And if you are waiting for your Mr. Right, let’s be honest: he is going to being looking for a wife who is attractive inside AND out. (Notice, I didn’t say Hollywood perfect! But taking-good-care-of-yourself attractive. After all, aren’t you looking for a guy who takes care of himself inside & out? Not many of us would be attracted to an unhealthy, dirty mess! While he is still a valuable person, we wouldn’t want to marry him.)

So it’s not that the outside doesn’t matter at all. (It does matter, and we should take good care of ourselves, making healthy choices as we celebrate the person God created us to be. We can even have fun with it, doing so in lots of girly ways, like appropriate makeup, jewelry, and clothes.) But that all should be secondary to what’s going on inside of you. It’s who you are on the inside that will really make you shine!

Do not let your adornment be merely outward—arranging the hair, wearing gold, or putting on fine apparel— rather let it be the hidden person of the heart, with the incorruptible beauty of a gentle and quiet spirit, which is very precious in the sight of God. 1 Peter 3:3-4 (NKJ)

Being precious to God is the main focus. AND, if attended to, that inner beauty will always be there, even when time passes and physical appearance naturally adjusts. You can continue to be a beautiful woman in each stage of your life—if you have a beautiful spirit.

Again, there is lots more we could say, but let’s end our discussion here with one final thought:

You are beautiful and valuable because God made you and loves you. Purpose in your heart to just have fun with all the rest.

Love you, beautiful girls!

Lisa

photo credit


FOUR INCHES left? Ahhhh!!!!

13 Aug

Does anyone else find it hard to believe it’s August already? Summer has flown by, and soon school, fall, etc. will be upon us in full force! As it does, with life ramping up to breakneck speed again, we have to remind ourselves NOT TO ASSUME:

10.  We know it all.

9.   We can read people perfectly.

8.    We have to be like someone else.

7.   We have to be perfect in front of others.

6.   Outer beauty is more important than inner beauty.

That last line is a tough one in our culture. You don’t have to look far (online, at movies or magazines, on TV, etc.) to see that outer beauty is highly valued (and pursued). And yet inner beauty trumps outer beauty every time!

Maybe you roll your eyes when you hear lines like that, convinced it’s just something adults say to make girls feel better…But it’s important to know that it really is the truth!

In the Mr. Right Series, Julia is never specifically described (as brunette or blonde, tall or short, etc.). She is referred to as a pretty girl, however, and in novel 2, Julia shares about a time in her life when she felt very unattractive and received lots of teasing from boys.

Wow, I can definitely relate! When I was 12, I traded my admired long locks for a cute, shoulder-length cut, only to receive an unexpected result: my hair had turned curly! The weight of my long hair had masked this recent development (sure I knew it looked a little kinky at my hairline, but I hadn’t paid much attention). What a huge surprise when the stylist began cutting and my hair sprung up in frizzy curls!  In an attempt to make me happy (for I had returned to the salon crying over this disaster of a cut), the stylist ended up cutting my hair to about four inches everywhere! No joke, it went from one extreme (super long) to another (super short). I returned to school with a short frizzy mess (no product) to the shock of my friends and teachers.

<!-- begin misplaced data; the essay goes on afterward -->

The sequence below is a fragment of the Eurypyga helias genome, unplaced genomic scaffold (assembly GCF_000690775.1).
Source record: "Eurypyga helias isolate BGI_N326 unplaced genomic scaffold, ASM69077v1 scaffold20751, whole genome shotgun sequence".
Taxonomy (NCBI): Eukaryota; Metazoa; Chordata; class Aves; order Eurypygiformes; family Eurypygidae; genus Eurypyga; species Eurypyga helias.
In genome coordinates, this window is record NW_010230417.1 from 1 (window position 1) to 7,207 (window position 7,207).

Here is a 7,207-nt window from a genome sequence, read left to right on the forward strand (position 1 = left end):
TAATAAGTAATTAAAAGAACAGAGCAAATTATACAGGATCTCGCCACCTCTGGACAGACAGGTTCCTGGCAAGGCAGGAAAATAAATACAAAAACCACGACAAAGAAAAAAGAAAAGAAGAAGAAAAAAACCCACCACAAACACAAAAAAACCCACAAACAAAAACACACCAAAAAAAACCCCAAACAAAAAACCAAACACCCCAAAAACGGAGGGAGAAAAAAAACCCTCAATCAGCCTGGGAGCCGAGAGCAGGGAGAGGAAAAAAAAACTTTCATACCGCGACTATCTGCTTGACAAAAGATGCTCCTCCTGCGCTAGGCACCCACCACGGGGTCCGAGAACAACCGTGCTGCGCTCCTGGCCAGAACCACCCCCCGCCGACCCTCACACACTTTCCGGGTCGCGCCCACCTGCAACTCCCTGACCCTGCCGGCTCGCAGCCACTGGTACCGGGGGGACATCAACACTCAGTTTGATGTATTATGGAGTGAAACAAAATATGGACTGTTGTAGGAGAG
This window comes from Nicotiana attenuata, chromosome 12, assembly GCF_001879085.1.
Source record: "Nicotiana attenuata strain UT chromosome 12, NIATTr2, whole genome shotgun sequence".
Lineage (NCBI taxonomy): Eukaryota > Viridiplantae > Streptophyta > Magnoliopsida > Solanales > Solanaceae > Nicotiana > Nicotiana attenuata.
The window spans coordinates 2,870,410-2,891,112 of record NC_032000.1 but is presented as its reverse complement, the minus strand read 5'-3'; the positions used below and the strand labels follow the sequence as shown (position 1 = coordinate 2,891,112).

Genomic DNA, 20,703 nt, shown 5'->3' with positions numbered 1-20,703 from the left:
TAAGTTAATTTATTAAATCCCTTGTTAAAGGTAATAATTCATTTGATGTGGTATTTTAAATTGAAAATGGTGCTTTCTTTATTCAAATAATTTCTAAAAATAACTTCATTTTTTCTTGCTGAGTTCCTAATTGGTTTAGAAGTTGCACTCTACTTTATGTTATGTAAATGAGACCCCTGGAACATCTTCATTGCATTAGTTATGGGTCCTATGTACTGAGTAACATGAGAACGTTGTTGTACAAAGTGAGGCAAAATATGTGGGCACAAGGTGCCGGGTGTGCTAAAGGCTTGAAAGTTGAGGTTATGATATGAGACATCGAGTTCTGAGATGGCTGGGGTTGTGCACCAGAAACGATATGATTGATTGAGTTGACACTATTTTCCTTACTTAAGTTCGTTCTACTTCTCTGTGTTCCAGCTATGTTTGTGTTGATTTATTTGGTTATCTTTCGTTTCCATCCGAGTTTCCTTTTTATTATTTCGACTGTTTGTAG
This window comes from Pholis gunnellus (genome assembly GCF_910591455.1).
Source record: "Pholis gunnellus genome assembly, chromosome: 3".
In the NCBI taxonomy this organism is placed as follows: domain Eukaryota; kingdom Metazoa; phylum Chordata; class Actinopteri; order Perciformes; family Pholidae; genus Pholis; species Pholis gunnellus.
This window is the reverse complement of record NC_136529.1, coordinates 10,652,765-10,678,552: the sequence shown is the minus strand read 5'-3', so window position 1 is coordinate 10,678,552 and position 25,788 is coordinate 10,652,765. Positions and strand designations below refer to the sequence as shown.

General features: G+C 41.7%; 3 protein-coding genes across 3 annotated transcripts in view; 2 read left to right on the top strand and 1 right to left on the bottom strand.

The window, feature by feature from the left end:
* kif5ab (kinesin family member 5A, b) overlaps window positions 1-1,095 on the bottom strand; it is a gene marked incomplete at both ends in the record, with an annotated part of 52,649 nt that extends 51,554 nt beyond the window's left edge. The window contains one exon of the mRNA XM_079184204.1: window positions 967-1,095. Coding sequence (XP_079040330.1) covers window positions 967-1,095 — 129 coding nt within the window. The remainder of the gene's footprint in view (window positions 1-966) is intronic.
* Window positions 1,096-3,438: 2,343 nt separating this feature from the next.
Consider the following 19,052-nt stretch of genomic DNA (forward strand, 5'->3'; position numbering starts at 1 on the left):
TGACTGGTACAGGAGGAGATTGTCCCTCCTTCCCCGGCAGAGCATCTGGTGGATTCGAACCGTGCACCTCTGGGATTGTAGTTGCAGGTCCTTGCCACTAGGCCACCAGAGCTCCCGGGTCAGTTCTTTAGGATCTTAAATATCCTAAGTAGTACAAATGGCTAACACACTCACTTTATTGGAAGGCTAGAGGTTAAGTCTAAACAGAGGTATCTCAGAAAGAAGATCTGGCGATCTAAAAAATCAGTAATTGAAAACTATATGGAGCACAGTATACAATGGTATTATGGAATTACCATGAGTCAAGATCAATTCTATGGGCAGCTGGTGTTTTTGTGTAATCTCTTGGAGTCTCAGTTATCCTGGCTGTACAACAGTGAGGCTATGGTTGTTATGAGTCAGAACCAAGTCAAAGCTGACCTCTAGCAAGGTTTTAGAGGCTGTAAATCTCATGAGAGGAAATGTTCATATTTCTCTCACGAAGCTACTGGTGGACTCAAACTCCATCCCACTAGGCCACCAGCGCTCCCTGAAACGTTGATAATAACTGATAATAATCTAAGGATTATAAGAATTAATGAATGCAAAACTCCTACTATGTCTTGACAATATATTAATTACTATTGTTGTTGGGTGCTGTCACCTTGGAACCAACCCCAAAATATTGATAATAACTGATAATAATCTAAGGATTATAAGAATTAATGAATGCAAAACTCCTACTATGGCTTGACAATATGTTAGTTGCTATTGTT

At the insistence of my stylist (saying, You’d hate your curly hair long…it’d be way too big!), I kept my hair short for years. And had to put up with lots of teasing and mean words. I remember purposely sitting in the back of my junior high class so other students wouldn’t look at (and comment on) my hair. However, I also remember thinking during that time, I may be ugly, but I can smile!

You see, even though I knew this stage was not my best, that my outside was a far cry from society’s concept of beautiful, I still felt valuable. I still felt good about who I was inside. And I was determined to let it show while helping other girls feel good about themselves and know about Jesus.

Thankfully, as the years passed, I learned how to better work with the hair God had given me. I hadn’t ordered my curls, but in time I learned to manage them and even enjoy them! Then flat irons came out and I got to experience the fun of having both options: straight or curly.

While I can look back at that season of life and recall some of those memories, the pain of them has faded and gone. And I’m actually thankful for the main lesson I learned during those years: feeling valuable regardless of my appearance. (That has certainly come in handy as I’ve gotten older, gone through body changes that come with four pregnancies, etc.) Another beautiful thing I gained was compassion for those who are picked on and ridiculed.